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Monday 18 June 2012
Review: Bernard Wasserstein, On The Eve
Some years ago, I visited the Museé d'art et d'histoire du Judaisme in Paris for an exhibition of the photographs of Roman Vishniac under the title "Un Monde Disparu". I used a postcard from the exhibition as a bookmark while reading On The Eve.
Wasserstein does not mention Vishniac anywhere in his 552 pages and, though he uses some photographs as illustrations, he does not use one of Vishniac's. I don't know why, though I now read on Wikipedia that there is controversy over the way Vishniac put together and wrote up his work, for example, combining images from different sources as if they belonged to a single scene. But that doesn't seem enough to me to ignore the work totally.
Anyway, I found it all a bit disconcerting since Vishniac, working without the benefit of hindsight, saw the Jews of Europe through much the same lens as now does Wasserstein, "The demographic trajectory was grim and, with declining fertility, large scale emigration, increasing outmarriage, and widespread apostasy, foreshadowed extinction" (p 434).
Wasserstein's book is, at best, encyclopaedic and, at worst, miscellaneous: "In Hungary, where name-changing was particularly common, Joseph Löwinger, a banker, changed his name upon ennoblment, to Lukács de Szeged. His son, György, born in 1885, was therefore known as von Lukács. In 1919, when he served briefly as deputy commissar for education in the short-lived Communist régime of Béla Kun, he dropped the von. Writing mainly in German, it was as Georg Lukács that he became the best-known Marxist literary critic of the age" (p 197)
A lot of the prose is as plodding and inconsequential as this and, at many points, I just wanted to give up. One cannot read a very long book for snippets of information alone.
There is a sustained engagement with Yiddish, as language and as literature. Wasserstein transliterates and thus makes the language more accessible to an outsider, but at the price perhaps of making it seem more accessible than it really is. More importantly, I felt that here a general historian was trying to do work which needs the co-operation of some pretty heavyweight historical linguists or sociolinguists if one is to hope to understand the dynamics of a minority language whose spoken form is partly inter-intelligible with one surrounding and often dominant language (German) but whose written form is not, since it uses a different alphabet. (The same is true of Judeo-Espagnol, which Wasserstein also discusses).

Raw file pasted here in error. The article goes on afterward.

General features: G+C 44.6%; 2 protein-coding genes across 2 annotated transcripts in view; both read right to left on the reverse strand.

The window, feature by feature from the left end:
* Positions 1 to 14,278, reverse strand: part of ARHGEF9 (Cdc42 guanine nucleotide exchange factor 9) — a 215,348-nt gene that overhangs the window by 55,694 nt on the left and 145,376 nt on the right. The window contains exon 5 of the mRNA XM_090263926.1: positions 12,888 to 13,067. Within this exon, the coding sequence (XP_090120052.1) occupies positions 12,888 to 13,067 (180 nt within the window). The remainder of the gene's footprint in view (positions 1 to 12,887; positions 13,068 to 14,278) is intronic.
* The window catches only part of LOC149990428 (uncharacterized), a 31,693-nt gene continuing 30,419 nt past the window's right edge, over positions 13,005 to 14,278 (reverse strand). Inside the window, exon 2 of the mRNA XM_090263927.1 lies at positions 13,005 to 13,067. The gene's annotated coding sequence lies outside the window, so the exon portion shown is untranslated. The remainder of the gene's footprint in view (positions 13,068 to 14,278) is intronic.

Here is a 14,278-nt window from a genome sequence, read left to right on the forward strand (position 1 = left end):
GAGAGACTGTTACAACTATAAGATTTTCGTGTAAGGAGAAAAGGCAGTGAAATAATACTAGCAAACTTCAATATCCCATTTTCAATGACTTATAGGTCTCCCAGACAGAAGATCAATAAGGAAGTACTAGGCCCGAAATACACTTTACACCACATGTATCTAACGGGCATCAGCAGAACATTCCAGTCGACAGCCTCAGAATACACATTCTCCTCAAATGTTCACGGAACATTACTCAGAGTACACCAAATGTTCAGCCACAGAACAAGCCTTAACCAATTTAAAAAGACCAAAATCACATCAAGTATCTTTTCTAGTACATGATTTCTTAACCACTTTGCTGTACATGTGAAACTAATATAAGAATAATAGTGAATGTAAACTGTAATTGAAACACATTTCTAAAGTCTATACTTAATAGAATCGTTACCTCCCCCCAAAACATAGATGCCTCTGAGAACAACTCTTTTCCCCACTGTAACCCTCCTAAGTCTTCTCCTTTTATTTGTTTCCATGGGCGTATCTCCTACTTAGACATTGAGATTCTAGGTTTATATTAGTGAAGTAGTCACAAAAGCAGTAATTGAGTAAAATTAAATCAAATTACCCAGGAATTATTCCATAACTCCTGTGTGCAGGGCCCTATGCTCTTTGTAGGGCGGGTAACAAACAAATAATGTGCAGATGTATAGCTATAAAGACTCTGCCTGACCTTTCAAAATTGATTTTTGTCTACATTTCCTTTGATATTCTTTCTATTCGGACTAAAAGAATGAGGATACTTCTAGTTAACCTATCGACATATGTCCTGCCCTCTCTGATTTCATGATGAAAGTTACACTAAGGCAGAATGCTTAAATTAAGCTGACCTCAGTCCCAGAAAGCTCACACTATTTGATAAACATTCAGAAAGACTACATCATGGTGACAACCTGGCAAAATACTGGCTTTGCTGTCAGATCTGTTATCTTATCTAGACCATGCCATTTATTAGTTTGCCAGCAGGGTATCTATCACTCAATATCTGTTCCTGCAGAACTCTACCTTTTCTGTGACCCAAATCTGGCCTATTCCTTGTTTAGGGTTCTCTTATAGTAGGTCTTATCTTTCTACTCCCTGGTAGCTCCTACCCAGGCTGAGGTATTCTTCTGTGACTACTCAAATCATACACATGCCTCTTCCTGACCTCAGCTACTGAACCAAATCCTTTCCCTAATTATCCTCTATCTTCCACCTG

Structurally, there were times when I would have welcomed some comparison with the situation of Europe's other minorities of the inter-war period, in particular, the Roma. I thought that would help one understand more clearly what is specific to the Jewish experience between the two world wars (essentially, the time frame of this book). And, perhaps for no very good reason, I would have liked just a little about the Kairates especially as the book includes extensive discussion of Jews in Lithuania and Crimea - both Kairate strongholds (well, as Kairate things go). They did, after all, practice a Jewish faith. It is only with hindsight that they become radically other because the Nazis classified them as racially not Jewish.
Wasserstein most of the time avoids the pitfalls of hindsight and most of the time he calls a spade a spade and a rascal a rogue. The Munkácser rebbe appears repeatedly through the book as a warning against religious fundamentalism of all kinds. (I hope I don't misread Wasserstein here). More generally, I found it impossible to read Wasserstein's descriptions of religiously-controlled Jewish primary schooling in inter-war eastern Europe without thinking about what I read in my newspapers today about Islamic primary schooling in,say, Pakistan.
Maybe this book just attempts too much - the apparatus runs to 116 pages - and therefore becomes encyclopaedic and not very readable. Maybe there is just not enough analytical or theoretical zest to focus the remarkable amount of information assembled here.